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Each chapter of Watership Down bears an epigraph, a quote from some other source which is relevant to the chapter at hand. In the epilogue (and nowhere else?) there are two epigraphs, one from Shakespeare's All's Well that Ends Well whose relevance is clear, and one from Lewis Carroll's Through the Looking-Glass:

He was part of my dream, of course -- but then I was part of his dream, too.

In Through the Looking-Glass, this refers to the Red King, who sleeps throughout the chess game and is said to be dreaming of Alice even while she is dreaming of him, creating a cyclical paradox. What is the relevance of this paradox to Watership Down or its epilogue?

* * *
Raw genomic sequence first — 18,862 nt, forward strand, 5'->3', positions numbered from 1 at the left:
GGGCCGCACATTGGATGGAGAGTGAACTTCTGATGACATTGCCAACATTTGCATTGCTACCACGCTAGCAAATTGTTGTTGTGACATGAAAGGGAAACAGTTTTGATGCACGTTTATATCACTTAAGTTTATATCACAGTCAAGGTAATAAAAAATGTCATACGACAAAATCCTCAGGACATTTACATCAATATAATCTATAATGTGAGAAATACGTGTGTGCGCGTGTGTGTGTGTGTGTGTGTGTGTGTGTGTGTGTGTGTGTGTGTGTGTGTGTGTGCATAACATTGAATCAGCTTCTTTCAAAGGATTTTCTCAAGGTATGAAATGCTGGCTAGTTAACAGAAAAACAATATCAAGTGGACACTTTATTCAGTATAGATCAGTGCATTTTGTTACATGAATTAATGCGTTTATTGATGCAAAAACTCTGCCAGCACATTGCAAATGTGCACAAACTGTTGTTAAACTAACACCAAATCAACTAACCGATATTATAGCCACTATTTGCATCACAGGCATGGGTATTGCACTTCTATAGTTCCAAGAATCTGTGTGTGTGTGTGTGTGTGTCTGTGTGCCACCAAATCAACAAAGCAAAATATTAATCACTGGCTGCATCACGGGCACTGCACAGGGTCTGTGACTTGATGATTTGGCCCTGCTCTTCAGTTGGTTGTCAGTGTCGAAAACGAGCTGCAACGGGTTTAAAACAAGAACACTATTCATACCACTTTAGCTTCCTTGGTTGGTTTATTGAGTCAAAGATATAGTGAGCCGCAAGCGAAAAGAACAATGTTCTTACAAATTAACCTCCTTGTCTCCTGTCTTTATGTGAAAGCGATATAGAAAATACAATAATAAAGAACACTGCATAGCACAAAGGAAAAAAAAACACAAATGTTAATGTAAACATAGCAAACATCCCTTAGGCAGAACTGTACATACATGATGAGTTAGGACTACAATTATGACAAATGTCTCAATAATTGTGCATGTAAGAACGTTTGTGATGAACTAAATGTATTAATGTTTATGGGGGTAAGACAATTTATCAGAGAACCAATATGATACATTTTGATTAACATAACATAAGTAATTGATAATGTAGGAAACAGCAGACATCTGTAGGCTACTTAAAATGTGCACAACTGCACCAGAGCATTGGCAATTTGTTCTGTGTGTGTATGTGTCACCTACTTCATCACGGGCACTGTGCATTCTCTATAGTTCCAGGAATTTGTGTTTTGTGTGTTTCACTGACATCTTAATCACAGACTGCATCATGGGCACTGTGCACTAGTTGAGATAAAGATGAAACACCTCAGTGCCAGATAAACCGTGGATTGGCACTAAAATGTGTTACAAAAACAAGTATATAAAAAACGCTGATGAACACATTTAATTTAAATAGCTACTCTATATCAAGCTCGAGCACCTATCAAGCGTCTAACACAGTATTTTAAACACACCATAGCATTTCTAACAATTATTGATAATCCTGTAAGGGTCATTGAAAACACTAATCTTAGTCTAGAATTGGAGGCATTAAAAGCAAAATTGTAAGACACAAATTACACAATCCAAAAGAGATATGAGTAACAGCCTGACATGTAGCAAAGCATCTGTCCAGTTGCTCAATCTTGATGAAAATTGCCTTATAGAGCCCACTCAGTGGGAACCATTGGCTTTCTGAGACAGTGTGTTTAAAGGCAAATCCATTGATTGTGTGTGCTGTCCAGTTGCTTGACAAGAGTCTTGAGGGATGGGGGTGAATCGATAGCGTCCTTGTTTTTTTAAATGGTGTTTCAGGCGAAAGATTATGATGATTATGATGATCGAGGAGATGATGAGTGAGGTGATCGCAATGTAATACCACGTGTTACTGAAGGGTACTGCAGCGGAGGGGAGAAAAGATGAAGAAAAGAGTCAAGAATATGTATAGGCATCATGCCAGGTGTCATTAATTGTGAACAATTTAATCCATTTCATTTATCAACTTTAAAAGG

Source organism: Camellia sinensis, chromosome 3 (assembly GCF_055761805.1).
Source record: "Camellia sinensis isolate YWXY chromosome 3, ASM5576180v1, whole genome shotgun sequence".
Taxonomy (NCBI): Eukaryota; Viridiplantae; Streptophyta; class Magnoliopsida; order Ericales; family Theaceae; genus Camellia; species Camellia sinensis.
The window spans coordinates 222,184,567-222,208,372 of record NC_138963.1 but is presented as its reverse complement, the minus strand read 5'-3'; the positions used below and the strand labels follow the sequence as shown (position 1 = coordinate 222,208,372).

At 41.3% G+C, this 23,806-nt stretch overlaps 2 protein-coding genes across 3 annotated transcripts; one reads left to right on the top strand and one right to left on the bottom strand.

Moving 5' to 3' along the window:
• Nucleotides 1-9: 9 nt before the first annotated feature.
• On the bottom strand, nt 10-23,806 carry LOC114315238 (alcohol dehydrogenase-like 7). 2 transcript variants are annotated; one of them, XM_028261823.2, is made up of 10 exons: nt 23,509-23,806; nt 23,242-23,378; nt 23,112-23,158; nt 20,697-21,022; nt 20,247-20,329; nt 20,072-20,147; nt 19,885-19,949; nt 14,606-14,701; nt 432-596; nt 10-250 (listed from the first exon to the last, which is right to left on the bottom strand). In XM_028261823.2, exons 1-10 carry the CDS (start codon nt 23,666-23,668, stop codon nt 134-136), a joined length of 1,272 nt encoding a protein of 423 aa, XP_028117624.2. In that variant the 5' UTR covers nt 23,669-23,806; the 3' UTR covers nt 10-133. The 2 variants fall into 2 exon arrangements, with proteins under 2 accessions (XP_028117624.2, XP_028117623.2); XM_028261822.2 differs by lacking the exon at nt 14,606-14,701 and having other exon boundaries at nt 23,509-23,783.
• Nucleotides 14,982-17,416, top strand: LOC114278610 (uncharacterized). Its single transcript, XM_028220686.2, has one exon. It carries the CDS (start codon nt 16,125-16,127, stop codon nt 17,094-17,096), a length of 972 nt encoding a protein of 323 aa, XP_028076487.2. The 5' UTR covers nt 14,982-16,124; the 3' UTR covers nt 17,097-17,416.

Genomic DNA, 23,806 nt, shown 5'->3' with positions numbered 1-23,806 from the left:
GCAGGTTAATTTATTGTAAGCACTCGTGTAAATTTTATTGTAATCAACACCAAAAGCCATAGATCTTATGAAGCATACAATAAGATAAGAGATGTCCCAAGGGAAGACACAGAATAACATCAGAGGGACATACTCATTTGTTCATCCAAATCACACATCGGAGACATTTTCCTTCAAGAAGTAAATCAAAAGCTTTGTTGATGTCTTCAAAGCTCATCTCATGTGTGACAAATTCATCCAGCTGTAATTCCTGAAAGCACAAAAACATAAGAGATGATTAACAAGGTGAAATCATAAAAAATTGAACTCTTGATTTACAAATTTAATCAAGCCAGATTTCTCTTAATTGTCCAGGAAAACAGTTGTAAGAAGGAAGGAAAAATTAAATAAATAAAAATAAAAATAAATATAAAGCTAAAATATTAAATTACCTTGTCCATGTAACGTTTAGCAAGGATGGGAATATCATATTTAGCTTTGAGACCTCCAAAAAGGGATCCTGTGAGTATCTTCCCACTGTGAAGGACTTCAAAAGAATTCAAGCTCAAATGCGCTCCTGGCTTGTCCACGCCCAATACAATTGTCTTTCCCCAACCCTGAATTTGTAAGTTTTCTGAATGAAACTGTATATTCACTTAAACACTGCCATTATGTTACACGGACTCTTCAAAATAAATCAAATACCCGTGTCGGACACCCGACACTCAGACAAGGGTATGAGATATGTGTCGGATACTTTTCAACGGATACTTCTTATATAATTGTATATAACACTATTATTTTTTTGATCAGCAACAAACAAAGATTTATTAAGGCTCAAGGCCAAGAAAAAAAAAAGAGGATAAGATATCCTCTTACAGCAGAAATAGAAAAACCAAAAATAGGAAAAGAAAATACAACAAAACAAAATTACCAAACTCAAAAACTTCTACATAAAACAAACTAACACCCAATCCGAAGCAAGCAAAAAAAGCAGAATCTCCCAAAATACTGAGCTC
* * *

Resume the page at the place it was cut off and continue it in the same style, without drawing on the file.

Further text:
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  • An obvious connection that you don't mention, is that the quotation appears right at the end of "Through the Looking-Glass".
    – mikado
    Dec 5, 2020 at 11:46

1 Answer 1

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I'm just guessing here, but I think it may have something to do with that the myths of El-Ahrairah become intertwined with Hazel’s reality and his death. I'm not sure of its exact meaning but I love how it keeps you guessing its meaning.

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    – Community Bot
    Dec 13, 2023 at 21:52
  • Please explain in words how "the myths of El-Ahrairah become intertwined with Hazel’s reality and his death" relates to the paradox in the question. (Also, the rest of your answer doesn't contribute information; please make your answers to-the-point)
    – bobble
    Dec 14, 2023 at 0:53

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